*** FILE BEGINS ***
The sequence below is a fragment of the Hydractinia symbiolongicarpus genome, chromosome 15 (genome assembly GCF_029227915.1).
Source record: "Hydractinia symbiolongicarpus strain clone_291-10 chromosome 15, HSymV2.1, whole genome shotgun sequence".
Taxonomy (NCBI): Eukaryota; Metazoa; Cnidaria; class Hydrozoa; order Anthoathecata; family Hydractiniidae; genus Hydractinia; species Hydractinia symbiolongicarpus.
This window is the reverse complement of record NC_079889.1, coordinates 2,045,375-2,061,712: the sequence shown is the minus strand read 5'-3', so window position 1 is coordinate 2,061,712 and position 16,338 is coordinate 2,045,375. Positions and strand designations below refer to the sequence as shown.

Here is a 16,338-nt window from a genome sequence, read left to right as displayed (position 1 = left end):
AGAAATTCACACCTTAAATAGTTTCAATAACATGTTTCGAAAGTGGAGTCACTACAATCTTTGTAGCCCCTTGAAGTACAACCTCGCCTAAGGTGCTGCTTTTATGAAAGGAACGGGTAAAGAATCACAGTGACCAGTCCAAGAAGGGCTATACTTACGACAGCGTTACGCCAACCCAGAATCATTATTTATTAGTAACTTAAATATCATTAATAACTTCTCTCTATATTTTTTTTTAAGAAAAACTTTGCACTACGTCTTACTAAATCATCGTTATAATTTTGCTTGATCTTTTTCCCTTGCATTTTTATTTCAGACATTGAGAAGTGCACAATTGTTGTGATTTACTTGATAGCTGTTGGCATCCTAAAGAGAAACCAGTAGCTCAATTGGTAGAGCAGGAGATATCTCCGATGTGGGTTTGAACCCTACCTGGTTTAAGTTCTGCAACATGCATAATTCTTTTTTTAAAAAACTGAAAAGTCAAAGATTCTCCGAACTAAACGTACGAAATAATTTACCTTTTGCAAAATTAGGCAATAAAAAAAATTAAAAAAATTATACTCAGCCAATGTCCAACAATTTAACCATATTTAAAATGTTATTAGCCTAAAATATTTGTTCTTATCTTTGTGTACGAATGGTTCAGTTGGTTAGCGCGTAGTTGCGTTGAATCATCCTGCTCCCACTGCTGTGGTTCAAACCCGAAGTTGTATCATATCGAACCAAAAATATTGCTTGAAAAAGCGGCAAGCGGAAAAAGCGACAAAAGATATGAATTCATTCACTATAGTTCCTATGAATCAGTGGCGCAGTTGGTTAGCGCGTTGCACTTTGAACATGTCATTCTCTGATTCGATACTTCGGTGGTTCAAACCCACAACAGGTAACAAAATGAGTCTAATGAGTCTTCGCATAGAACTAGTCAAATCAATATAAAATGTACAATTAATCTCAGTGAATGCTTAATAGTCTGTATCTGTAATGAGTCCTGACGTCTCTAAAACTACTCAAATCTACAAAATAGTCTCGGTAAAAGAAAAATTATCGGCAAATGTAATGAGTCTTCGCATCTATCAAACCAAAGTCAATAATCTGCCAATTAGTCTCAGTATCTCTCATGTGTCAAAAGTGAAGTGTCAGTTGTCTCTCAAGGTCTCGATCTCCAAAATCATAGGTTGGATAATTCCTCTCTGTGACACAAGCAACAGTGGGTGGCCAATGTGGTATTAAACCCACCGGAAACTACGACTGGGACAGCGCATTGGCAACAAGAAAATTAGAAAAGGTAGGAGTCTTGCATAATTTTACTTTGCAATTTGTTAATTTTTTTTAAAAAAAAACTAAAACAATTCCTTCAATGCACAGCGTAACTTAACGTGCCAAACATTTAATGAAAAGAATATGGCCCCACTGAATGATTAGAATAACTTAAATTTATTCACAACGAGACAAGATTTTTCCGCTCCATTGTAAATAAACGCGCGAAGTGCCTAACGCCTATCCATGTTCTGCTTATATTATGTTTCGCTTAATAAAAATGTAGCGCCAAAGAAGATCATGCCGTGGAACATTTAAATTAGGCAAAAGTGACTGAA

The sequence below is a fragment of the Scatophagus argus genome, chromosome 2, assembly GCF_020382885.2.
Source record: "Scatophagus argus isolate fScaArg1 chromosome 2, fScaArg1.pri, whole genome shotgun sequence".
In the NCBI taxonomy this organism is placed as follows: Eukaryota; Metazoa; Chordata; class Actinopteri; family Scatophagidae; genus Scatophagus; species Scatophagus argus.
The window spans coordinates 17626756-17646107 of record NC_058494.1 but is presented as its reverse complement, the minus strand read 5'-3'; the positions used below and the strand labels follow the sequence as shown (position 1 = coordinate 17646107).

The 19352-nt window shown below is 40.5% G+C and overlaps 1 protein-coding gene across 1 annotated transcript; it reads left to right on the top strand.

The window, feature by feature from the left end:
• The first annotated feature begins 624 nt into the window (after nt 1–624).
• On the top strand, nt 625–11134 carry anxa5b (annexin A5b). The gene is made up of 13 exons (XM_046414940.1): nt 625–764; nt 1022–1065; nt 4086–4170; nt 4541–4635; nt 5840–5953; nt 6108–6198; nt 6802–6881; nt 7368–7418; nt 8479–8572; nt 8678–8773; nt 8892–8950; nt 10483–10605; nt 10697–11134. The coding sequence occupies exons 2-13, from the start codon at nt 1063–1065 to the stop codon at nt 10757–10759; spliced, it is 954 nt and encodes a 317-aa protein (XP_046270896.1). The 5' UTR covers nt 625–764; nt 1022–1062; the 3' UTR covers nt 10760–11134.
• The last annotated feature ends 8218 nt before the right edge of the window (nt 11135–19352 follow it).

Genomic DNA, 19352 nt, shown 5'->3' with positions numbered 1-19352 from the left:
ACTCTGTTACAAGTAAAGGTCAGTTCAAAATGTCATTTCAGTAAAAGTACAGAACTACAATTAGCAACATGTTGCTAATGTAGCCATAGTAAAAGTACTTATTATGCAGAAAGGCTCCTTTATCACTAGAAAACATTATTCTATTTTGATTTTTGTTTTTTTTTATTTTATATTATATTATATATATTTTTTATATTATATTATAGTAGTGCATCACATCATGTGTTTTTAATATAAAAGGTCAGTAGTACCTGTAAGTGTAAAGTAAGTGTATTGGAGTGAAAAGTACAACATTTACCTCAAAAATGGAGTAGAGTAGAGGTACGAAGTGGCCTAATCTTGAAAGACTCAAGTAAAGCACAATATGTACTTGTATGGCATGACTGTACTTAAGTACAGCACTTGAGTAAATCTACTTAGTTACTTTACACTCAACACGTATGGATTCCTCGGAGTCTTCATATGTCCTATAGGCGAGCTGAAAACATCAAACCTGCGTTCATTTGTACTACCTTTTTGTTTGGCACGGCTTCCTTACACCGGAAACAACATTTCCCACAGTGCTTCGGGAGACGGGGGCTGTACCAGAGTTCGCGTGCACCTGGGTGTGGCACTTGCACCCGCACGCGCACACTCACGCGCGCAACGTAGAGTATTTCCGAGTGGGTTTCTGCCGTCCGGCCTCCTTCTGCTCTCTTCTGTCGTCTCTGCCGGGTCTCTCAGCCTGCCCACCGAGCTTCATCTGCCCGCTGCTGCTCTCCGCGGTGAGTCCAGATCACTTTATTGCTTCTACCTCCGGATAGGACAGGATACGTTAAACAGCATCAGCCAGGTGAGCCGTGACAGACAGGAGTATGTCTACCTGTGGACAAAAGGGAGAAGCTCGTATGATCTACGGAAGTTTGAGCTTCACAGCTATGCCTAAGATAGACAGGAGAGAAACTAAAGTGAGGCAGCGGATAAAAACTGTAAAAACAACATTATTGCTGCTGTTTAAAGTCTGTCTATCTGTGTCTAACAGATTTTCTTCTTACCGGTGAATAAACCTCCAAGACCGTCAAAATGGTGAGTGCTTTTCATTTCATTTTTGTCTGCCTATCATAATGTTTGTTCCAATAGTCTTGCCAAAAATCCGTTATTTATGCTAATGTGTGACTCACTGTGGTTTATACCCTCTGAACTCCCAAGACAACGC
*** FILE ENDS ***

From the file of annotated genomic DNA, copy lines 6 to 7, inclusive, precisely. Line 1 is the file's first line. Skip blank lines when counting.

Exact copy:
AGAAATTCACACCTTAAATAGTTTCAATAACATGTTTCGAAAGTGGAGTCACTACAATCTTTGTAGCCCCTTGAAGTACAACCTCGCCTAAGGTGCTGCTTTTATGAAAGGAACGGGTAAAGAATCACAGTGACCAGTCCAAGAAGGGCTATACTTACGACAGCGTTACGCCAACCCAGAATCATTATTTATTAGTAACTTAAATATCATTAATAACTTCTCTCTATATTTTTTTTTAAGAAAAACTTTGCACTACGTCTTACTAAATCATCGTTATAATTTTGCTTGATCTTTTTCCCTTGCATTTTTATTTCAGACATTGAGAAGTGCACAATTGTTGTGATTTACTTGATAGCTGTTGGCATCCTAAAGAGAAACCAGTAGCTCAATTGGTAGAGCAGGAGATATCTCCGATGTGGGTTTGAACCCTACCTGGTTTAAGTTCTGCAACATGCATAATTCTTTTTTTAAAAAACTGAAAAGTCAAAGATTCTCCGAACTAAACGTACGAAATAATTTACCTTTTGCAAAATTAGGCAATAAAAAAAATTAAAAAAATTATACTCAGCCAATGTCCAACAATTTAACCATATTTAAAATGTTATTAGCCTAAAATATTTGTTCTTATCTTTGTGTACGAATGGTTCAGTTGGTTAGCGCGTAGTTGCGTTGAATCATCCTGCTCCCACTGCTGTGGTTCAAACCCGAAGTTGTATCATATCGAACCAAAAATATTGCTTGAAAAAGCGGCAAGCGGAAAAAGCGACAAAAGATATGAATTCATTCACTATAGTTCCTATGAATCAGTGGCGCAGTTGGTTAGCGCGTTGCACTTTGAACATGTCATTCTCTGATTCGATACTTCGGTGGTTCAAACCCACAACAGGTAACAAAATGAGTCTAATGAGTCTTCGCATAGAACTAGTCAAATCAATATAAAATGTACAATTAATCTCAGTGAATGCTTAATAGTCTGTATCTGTAATGAGTCCTGACGTCTCTAAAACTACTCAAATCTACAAAATAGTCTCGGTAAAAGAAAAATTATCGGCAAATGTAATGAGTCTTCGCATCTATCAAACCAAAGTCAATAATCTGCCAATTAGTCTCAGTATCTCTCATGTGTCAAAAGTGAAGTGTCAGTTGTCTCTCAAGGTCTCGATCTCCAAAATCATAGGTTGGATAATTCCTCTCTGTGACACAAGCAACAGTGGGTGGCCAATGTGGTATTAAACCCACCGGAAACTACGACTGGGACAGCGCATTGGCAACAAGAAAATTAGAAAAGGTAGGAGTCTTGCATAATTTTACTTTGCAATTTGTTAATTTTTTTTAAAAAAAAACTAAAACAATTCCTTCAATGCACAGCGTAACTTAACGTGCCAAACATTTAATGAAAAGAATATGGCCCCACTGAATGATTAGAATAACTTAAATTTATTCACAACGAGACAAGATTTTTCCGCTCCATTGTAAATAAACGCGCGAAGTGCCTAACGCCTATCCATGTTCTGCTTATATTATGTTTCGCTTAATAAAAATGTAGCGCCAAAGAAGATCATGCCGTGGAACATTTAAATTAGGCAAAAGTGACTGAA

The sequence below is a fragment of the Scatophagus argus genome, chromosome 2, assembly GCF_020382885.2.